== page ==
- Make your candidate feel comfortable – reassure them that their performance won’t be jeopardised if there is some form of external disruption; if internet bandwidth is a challenge, suggest that after initial introductions cameras could be turned off and then on again at the end of the interview to round up
- Let the candidate know they can stop the interview and ask questions if something seems wrong with the technology.
Reasonable adjustments to interviews
A candidate with a disability can ask for changes to job interviews and associated tests to ensure that they are not disadvantaged.
One way to encourage this would be to ask about it in your interview invitation correspondence. Creative Diversity Network suggests the following approach,
‘Do you require any adjustments because of a disability?’, followed by an offer to answer any questions the applicant has about the interview process to help them work out if they need to ask you for anything. This is also an opportunity to be clear about whether the interview will take place in a building with level access and if a hearing loop is available.
Giving the candidate a sense that this won’t be a problem for you reinforces the inclusivity of your working environment.
Many employers include a question about adjustments on the application form, but Creative Diversity Network (no date) recommends that you don’t do this, as it will be better to keep this information separate to the application in order to avoid any suggestion of discrimination later on.
Activity 4 Learning from the experience of others
Watch this video case study from Marshall E-learning Consultancy. In it, some staff within a university are shortlisting candidates for interview.
What can you take away from this film? Is there anything you could introduce into your own processes and procedures?
Taking a more structured approach with a scoring system and a diverse panel of assessors, will enhance the fairness of the process. The scoring system also allows assessors to pause and recognise their own potential biases when they arise.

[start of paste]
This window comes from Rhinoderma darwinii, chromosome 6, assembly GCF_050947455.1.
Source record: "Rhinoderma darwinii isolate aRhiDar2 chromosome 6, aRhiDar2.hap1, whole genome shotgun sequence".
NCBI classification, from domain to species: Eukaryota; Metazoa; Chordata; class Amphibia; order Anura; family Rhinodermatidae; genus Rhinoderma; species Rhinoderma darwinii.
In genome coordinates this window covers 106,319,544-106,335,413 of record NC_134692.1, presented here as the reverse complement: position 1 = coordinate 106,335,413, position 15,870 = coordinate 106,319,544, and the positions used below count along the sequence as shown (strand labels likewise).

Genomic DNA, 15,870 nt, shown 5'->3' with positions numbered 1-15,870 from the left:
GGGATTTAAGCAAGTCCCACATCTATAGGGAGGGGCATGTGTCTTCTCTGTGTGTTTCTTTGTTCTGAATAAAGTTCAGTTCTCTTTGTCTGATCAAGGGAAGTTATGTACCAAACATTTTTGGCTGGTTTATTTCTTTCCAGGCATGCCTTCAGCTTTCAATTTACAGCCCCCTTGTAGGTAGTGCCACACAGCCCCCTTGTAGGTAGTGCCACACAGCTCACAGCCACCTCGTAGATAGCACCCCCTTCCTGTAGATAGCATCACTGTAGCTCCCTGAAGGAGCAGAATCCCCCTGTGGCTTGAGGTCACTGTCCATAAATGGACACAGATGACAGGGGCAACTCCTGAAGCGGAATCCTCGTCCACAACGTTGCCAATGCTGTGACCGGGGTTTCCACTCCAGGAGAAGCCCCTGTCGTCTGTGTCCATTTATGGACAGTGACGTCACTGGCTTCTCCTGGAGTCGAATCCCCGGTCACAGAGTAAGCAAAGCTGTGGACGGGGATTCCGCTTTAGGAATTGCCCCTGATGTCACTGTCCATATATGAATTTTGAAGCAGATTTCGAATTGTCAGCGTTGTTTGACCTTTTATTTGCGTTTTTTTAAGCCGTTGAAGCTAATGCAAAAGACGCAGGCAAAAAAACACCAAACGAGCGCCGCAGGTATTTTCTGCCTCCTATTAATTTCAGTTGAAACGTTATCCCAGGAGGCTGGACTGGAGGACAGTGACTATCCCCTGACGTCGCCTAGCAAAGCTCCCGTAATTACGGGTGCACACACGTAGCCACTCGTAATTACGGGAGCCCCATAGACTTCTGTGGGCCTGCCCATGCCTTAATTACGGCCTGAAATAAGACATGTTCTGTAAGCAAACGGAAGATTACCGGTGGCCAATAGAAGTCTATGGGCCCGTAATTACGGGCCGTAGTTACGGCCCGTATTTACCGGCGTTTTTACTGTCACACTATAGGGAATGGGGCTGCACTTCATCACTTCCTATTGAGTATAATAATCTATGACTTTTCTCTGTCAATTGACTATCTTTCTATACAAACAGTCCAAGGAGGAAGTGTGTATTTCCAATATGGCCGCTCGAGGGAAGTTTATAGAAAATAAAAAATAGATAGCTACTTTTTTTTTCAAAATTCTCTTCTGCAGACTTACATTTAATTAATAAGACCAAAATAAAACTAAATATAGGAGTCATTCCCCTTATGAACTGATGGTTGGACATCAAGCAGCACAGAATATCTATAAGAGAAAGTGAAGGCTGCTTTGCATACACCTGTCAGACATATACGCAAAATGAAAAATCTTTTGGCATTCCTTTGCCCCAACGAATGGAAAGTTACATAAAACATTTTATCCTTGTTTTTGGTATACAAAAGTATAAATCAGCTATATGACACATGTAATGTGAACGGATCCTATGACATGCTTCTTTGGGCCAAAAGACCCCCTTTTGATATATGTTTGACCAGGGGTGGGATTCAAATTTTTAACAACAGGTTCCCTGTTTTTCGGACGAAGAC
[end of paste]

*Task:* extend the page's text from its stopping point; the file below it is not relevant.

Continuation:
Assessment centres are often used in graduate recruitment or for management roles. An assessment centre is a collection of tests and activities designed to simulate the working environment and to test a candidate’s abilities and potential.
Common activities include group discussions, in-tray exercises, presentations and case studies.
There are many ways in which some of the activities might not be seen as inclusive. For example, an individual with autism may find a group discussion difficult. Equal Engineers (2020) suggest a couple of ways to support this:
- offer those with autism spectrum disorder (ASD) the chance to write their ideas down during the group session and to submit them at the end
- ask for every individual’s ideas one by one during the exercise.
These could be useful tactics for any group discussion, supporting candidates who have a more introverted preference and who may be feeling overwhelmed by the process.
Some employers have taken away the timed element from the assessment activities, or removed group exercises altogether. Others have introduced support prior to the assessment centre for under-represented candidates.
Social work charity, Frontline (Bright Network, no date)
After pinpointing ethnicity and gender as demographic groups to concentrate on, Frontline have worked to attract more BAME and male candidates onto their programme and into social work.
Data showed that BAME candidates were less likely to succeed in assessment centres and so Frontline worked with Rare Recruitment to provide coaching for candidates prior to attending. Additionally, they provided their own coaching for under-represented groups, encouraging candidates to reflect on their experiences and how they might demonstrate their skills in the selection process.
This has resulted in a 20% improvement of BAME candidate performance at the assessment centre stage.
Once you’ve recruited someone to a post, the next crucial stage in successfully communicating your diversity and inclusion agenda is effective onboarding, and you’ll look at that in the next section.